Main Menu

Archive | March, 2015

Living Life With a Colostomy, With Tony Pace


Lving life with a colostomy - Tony PaceStage 4 Colon Cancer survivor, Tony Pace, made a life-changing and brave decision after completing a very difficult journey through his treatment.

After bladder reconstruction surgery, a partial colectomy, a partial hepatectomy, followed by chemotherapy, he made the decision to have a permanent colostomy.

During his quarterly colonoscopies, his doctor would remove between 6 – 8 polyps. This continued for over a year and a half. Tony was concerned about both the risk of a tear each time polyps were removed, and the risk that a potentially cancerous polyp may be overlooked. These were chances that Tony no longer wanted to take; hence, the decision to have a permanent colostomy.

What I Learned From Tony Pace

  • It’s your body and your life

    • Make the decisions on your medical care that are right for you.

  • You can lead an “almost” normal life with a permanent colostomy

    • Tony works in a physically demanded job. While he has had to make some minor adjustments to his daily routine, he continues to lead a very active lifestyle.

  • Attitude is everything! Tony has a terrific sense of humor and a great outlook on life.

    • My favorite quote from Tony is “Never take things too seriously and learn to laugh. You don’t have control over most things that happen to you on this journey.”

Please like & share:

You’re Never Too Young for Colon Cancer, with Dawn Eicher

Dawn Eicher

Dawn Eicher

For years, Dawn Eicher was told by doctors, despite obvious symptoms,  that she was too young to have colon cancer. While pregnant with her 2nd child, her symptoms worsened. Her doctors told her it was pregnancy related, gave her suppositories, and sent her home. It took 10 more months before she would finally receive a colonoscopy at which time she was diagnosed with stage 4 colon cancer with metastases to her liver. Dawn was only 36 years old.

Faced with a very difficult treatment plan including multiple surgeries, chemotherapy, radiation and a temporary ileostomy, Dawn forged ahead. It has been close to a year since she completed her treatment and Dawn is NED – No Evidence of Disease. She is now fighting hard to let people know “You’re Never Too Young” for colon cancer. She has started a petition through Change.org to force insurance companies to make colon cancer screening more accessible to younger people.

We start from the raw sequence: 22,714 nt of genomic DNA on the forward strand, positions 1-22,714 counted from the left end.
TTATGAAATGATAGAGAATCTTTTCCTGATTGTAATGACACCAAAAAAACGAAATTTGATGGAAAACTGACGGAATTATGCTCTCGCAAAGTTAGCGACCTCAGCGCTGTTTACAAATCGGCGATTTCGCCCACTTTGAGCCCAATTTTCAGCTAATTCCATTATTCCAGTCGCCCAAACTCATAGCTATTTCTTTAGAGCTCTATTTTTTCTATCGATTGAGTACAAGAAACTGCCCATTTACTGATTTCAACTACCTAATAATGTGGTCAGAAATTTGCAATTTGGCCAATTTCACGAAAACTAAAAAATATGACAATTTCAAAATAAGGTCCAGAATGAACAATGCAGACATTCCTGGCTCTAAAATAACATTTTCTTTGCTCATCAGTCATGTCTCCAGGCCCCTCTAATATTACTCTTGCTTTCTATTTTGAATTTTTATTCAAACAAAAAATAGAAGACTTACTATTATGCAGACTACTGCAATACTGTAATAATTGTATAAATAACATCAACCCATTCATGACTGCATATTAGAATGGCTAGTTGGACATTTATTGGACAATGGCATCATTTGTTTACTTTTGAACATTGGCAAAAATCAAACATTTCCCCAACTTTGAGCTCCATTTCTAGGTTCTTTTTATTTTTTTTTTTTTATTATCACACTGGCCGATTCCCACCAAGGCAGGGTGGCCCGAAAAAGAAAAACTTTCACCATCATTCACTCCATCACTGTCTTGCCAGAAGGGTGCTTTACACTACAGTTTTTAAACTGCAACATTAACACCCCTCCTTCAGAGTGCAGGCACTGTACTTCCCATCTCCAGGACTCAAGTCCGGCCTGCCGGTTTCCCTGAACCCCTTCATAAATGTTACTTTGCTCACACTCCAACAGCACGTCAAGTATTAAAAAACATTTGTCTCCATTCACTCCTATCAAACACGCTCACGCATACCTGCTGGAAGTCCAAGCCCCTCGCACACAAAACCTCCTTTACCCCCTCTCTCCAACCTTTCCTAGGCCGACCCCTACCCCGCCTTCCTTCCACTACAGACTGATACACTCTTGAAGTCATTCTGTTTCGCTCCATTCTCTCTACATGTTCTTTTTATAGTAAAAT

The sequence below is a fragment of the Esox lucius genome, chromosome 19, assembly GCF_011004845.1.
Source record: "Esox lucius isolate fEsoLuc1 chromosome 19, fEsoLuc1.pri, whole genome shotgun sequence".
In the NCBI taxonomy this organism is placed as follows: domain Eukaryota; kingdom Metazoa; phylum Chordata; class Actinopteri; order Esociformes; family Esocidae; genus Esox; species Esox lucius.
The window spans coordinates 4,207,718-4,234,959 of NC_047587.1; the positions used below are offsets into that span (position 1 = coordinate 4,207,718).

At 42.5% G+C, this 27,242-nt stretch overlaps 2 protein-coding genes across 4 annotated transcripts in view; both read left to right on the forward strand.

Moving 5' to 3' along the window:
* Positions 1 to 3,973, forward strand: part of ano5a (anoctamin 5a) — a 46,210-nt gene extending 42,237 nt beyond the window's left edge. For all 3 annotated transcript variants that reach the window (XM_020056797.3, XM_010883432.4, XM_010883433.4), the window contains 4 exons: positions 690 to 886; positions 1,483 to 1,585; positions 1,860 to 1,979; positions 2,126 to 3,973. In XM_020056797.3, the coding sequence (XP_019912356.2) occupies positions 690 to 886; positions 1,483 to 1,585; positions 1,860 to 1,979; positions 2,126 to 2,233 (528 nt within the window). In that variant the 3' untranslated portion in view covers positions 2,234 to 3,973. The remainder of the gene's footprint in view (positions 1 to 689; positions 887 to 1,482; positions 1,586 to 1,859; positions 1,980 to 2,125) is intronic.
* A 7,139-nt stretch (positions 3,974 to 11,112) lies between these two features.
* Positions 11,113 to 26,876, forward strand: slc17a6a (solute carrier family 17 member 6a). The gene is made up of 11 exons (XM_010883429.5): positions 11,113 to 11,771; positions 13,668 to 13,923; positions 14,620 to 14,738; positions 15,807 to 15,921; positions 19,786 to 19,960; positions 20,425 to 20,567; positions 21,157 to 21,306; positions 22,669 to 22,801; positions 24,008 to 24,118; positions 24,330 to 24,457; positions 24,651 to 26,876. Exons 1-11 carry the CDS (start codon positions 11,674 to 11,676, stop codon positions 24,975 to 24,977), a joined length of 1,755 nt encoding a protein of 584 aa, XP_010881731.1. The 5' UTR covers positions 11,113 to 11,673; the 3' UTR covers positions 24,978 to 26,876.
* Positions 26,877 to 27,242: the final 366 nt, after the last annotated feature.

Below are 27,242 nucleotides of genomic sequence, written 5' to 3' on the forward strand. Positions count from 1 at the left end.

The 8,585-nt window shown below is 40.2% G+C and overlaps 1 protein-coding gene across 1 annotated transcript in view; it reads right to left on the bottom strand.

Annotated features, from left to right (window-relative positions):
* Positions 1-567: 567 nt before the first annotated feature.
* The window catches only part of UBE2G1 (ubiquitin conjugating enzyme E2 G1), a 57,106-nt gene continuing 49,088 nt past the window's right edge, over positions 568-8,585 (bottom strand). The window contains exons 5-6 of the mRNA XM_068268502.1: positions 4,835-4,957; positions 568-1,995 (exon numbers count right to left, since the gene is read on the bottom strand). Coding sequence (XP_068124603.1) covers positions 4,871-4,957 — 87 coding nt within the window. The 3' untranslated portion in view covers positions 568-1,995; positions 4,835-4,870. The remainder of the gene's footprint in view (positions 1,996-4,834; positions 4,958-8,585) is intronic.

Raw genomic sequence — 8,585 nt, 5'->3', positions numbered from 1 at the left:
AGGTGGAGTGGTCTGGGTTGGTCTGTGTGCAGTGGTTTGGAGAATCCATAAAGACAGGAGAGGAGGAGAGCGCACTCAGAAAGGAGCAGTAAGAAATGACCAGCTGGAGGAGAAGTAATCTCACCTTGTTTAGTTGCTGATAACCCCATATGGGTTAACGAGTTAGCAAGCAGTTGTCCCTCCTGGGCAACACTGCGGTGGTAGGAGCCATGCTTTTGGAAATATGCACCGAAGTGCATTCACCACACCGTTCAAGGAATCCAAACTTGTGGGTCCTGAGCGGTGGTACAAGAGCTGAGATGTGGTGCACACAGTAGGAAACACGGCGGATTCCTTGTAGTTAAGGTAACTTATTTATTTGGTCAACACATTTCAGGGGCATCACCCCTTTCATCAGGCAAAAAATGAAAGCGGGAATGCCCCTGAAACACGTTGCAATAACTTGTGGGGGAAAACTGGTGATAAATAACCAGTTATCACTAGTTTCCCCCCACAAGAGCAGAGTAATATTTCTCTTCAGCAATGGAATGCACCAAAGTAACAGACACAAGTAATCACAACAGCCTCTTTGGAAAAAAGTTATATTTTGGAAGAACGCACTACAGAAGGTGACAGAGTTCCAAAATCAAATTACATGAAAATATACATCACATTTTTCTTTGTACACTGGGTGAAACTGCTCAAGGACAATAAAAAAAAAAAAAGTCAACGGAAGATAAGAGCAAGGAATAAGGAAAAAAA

What I Learned From Dawn Eicher

  • Be your own advocate!

    • Nobody knows your body better than you do. If something isn’t right, tell your doctor. If your doctor won’t listen, find one who will.

  • One person can affect change.

    • In less than 90 days, Dawn  was able to get over 70,000 signatures on her petition she’s sending to congress.

  • Attitude is everything!

    • Many people would be angry and bitter after experiencing what Dawn went through. She chooses to be positive and channel her energy for change.

 How you can help make a difference:

Sign The Petition! “You’re Never Too Young”

 

 

Please like & share:

Raising Awareness About Colon Cancer in a Most Unique Way, With Ben DeHan and Dustin Brians

Working to increase colon cancer awareness

Dustin Brians and Ben DeHan

Ben Dehan and Dustin Brians are two good friends that were searching for a way to make a positive impact in the colon cancer community. They wanted to bring more visibility to the cancer, that in their words, is “the cancer no one wants to talk about.” Their project, the Buttfolio, will certainly get people talking!

To learn more about their project, visit thebuttfolio.com.

Please like & share:

Taking Charge of Your Colon Cancer Treatment, With Sue Kidera

Sue Kidera - Stage 4 Colon Cancer Survivor

Sue Kidera

Cancer has been the most horrible and wonderful thing that has ever happened to me, because it taught me how to live a life uncommon.

This quote from stage 4 colon cancer survivor, Sue Kidera, beautifully describes her ongoing battle with colon cancer. Through multiple surgeries, chemotherapy treatments, Stereotactic Body Radiation Therapy (S.B.R.T.), and currently the TAS-102 clinical trial, Sue continues her courageous battle to beat this disease.

Listen to our conversation and learn how Sue has taken the lead role in her treatment plan and the peace and serenity she has found as a member of the Naiades Oncology Rowing Team.

 

Postscript

Sadly, Sue passed away in the spring of 2016.

Please like & share:
https://www.googletagmanager.com/gtag/js?id=UA-118272889-1
%d bloggers like this: